Kawasaki ZX-R 400-SP


Make Model

Kawasaki ZX-R 400-SP




Four stroke, transverse four cylinder, DOHC, 4 Valve per cylinder.


399 cc / 24.3 cu-in
Bore x Stroke 57 х 39 mm
Cooling System Liquid cooled
Compression Ratio 12.0:1


4x Keihin CVKD30 carburetors



Starting Electric

Max Power

59 hp / 44 kW @ 12000 rpm

Max Torque

40 Nm / 29.5 lb-ft @ 10000 rpm
Clutch Wet multi disc


6 Speed 
Final Drive Chain
Frame Aluminum diamond  tubular, double cradle

Front Suspension

41mm Upside down Showa forks. adjustable preload with rebound damping.

Rear Suspension

Uni-Trek adjustable preload with rebound damping.

Front Brakes

2x 300mm discs 4 piston calipers

Rear Brakes

Single 240mm disc 2 piston caliper

Front Tyre


Rear Tyre

Wheelbase 1395 mm / 54.9 in
Seat Height 765 mm / 30.1 in

Dry Weight

160 kg / 352.7 lbs
Wet Weight 177 kg / 390 lbs

Fuel Capacity 

16 Litres / 4.2 US gal

Kawasaki's ZXR400 is a scaled-down version of the larger ZXR750 sportsbike, in looks and intent. A race styled twin headlight fairing is mounted on a stiff aluminium frame, with race-spec suspension and a high-performance inline-four cylinder engine. The engine is dated, but strong for its size. Like all 400cc engines, the ZXR needs to be revved to produce its best power, but a keen rider will reap the benefits of careful gear selection. A slick six-speed gearbox helps, as does the ZXR's light clutch. Ridden on track, the ZXR400's light-weight, accurate chassis and race-developed brakes allow extreme cornering at high speeds. The 41mm (1.6in) front forks and the rear shock are adjustable for preload and damping.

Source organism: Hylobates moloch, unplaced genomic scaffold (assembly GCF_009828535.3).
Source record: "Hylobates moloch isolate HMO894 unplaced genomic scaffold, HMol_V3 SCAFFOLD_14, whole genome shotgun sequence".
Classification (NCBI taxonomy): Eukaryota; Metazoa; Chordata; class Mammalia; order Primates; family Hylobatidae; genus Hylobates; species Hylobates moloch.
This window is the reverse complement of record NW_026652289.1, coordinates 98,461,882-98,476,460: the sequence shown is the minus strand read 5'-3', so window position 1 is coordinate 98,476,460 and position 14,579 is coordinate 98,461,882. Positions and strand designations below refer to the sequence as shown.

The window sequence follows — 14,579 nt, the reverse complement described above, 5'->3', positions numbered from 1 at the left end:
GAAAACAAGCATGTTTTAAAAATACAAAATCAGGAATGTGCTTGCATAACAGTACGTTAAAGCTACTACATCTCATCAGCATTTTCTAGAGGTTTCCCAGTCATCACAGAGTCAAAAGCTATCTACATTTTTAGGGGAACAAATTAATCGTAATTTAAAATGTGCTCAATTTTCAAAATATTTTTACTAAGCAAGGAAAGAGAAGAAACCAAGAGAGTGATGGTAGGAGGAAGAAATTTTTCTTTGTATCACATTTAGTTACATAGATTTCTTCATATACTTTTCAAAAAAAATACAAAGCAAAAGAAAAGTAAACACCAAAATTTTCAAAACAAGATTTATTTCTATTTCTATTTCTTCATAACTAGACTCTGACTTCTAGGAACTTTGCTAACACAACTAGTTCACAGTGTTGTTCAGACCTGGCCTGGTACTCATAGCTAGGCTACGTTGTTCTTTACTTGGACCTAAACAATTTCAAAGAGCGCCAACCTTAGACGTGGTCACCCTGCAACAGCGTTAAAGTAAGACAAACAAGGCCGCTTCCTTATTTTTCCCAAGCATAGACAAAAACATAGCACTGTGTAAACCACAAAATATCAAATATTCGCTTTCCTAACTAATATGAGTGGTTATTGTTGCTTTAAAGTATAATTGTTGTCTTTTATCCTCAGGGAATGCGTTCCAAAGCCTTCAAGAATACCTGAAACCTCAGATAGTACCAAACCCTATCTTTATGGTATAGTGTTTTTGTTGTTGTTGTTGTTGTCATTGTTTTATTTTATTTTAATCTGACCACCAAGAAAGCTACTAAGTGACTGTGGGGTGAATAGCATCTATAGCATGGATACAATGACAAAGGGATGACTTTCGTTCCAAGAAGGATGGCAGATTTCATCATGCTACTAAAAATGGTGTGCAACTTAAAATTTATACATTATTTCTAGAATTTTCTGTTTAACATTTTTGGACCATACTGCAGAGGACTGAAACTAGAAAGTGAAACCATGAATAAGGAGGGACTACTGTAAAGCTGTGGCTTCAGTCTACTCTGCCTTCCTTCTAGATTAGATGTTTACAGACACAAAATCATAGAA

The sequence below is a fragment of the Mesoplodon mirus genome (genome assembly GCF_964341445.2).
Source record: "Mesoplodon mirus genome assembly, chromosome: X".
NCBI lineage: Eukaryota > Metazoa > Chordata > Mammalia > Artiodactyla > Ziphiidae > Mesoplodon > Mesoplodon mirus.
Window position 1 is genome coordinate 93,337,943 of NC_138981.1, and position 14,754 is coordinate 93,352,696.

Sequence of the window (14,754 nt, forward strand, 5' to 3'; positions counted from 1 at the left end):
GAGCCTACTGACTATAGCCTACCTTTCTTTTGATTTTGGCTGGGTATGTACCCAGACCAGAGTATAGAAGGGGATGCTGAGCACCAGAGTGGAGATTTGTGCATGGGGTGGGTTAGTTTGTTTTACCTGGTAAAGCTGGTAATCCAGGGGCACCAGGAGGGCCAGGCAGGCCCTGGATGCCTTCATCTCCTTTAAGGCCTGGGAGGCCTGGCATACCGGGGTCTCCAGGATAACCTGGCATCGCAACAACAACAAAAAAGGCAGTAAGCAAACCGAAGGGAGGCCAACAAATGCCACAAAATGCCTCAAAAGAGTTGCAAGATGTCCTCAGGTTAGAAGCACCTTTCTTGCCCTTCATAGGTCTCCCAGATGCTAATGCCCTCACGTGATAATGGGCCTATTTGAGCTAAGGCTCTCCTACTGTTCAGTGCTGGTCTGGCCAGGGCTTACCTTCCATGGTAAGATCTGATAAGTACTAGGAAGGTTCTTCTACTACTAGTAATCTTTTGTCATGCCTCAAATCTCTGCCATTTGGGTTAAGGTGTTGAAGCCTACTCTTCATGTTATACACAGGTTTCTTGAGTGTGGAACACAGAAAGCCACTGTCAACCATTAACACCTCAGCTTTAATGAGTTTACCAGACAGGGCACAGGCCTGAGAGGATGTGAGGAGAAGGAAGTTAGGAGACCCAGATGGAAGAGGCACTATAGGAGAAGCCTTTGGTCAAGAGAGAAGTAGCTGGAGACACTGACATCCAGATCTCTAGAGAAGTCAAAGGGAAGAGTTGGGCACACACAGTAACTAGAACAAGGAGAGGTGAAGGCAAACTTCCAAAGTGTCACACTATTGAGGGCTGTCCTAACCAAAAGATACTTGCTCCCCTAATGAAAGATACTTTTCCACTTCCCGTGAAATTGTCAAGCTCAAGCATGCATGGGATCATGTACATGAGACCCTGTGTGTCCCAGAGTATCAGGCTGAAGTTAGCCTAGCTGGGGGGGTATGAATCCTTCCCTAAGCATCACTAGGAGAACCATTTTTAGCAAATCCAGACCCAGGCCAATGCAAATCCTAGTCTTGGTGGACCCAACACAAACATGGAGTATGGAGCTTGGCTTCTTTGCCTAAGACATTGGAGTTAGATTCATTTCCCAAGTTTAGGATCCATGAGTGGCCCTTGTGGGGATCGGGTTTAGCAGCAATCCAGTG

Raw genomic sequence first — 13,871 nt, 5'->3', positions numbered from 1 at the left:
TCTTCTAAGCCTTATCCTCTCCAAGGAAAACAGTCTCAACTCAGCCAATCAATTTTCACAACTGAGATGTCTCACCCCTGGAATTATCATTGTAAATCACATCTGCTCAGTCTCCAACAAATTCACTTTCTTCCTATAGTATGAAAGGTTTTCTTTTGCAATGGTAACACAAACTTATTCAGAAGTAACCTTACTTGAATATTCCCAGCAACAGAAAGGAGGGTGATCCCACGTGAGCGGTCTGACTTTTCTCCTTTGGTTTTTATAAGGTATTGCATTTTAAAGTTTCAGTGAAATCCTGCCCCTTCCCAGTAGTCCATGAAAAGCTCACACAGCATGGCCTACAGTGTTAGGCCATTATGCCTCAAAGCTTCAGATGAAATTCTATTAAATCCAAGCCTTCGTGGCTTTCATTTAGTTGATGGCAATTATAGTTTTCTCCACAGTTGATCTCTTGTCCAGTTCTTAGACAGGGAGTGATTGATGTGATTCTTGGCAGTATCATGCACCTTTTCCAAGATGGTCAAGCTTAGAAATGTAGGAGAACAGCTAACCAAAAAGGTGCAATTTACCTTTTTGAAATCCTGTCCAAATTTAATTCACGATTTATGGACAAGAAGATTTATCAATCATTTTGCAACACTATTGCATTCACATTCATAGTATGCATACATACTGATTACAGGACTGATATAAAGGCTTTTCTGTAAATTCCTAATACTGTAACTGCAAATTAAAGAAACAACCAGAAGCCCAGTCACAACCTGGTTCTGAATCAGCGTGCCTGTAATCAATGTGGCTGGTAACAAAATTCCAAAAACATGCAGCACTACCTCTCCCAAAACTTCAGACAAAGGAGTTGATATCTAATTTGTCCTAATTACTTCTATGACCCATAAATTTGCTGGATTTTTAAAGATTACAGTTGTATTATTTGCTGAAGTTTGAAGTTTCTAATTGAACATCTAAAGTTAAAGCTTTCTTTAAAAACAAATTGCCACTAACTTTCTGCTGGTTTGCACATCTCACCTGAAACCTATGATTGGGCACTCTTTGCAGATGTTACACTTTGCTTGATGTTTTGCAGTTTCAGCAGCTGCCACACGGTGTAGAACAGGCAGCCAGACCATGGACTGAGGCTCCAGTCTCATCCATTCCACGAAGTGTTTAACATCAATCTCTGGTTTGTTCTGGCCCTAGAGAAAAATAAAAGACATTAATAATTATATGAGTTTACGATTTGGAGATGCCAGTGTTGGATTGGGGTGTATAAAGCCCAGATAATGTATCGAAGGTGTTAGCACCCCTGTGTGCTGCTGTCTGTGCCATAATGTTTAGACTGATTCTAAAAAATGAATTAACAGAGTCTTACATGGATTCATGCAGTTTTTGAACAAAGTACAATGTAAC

Performance Bike 1990

The howling begins just after the motor passes its rough patch in first gear on the way to its 14,500rpm redline. Crouched behind the fly-splattered screen, with a sci-fi Hoover pipe at either ear, I could hear the air-box resonating louder than the exhaust. All the way up through the gears the two sounds vied for supremacy  discordant wailing screams that never quite drown each other out. As the bike goes past the radar at 135mph anyone standing nearby can hear two bikes, not one. It's an addictive fix for the rider. Such are the delights of an airbox mounted in front of the fuel tank.

When Kevin Raymond wrote about the ZXR last month he, not surprisingly, declared himself transported by it to a state of ecstasy. This is a fairly typical reaction to riding any super-snnrt 400: each one is amazing on its own, and from that point of view you could stop reading now and buy the one that's the nicest colour, or has the cheapest price tag — which is the ZXR so you might as well start reading again anyway.
It's only under the giant magnifying glass of a group test that a few bits of the ZXR are less
It looks like a bargain because it is. than wonderful. Namely, the bit stopping the rear tyre from rubbing against the mudguard: like its giant 750cc relative the ZXR400 has the hardest suspension in its class.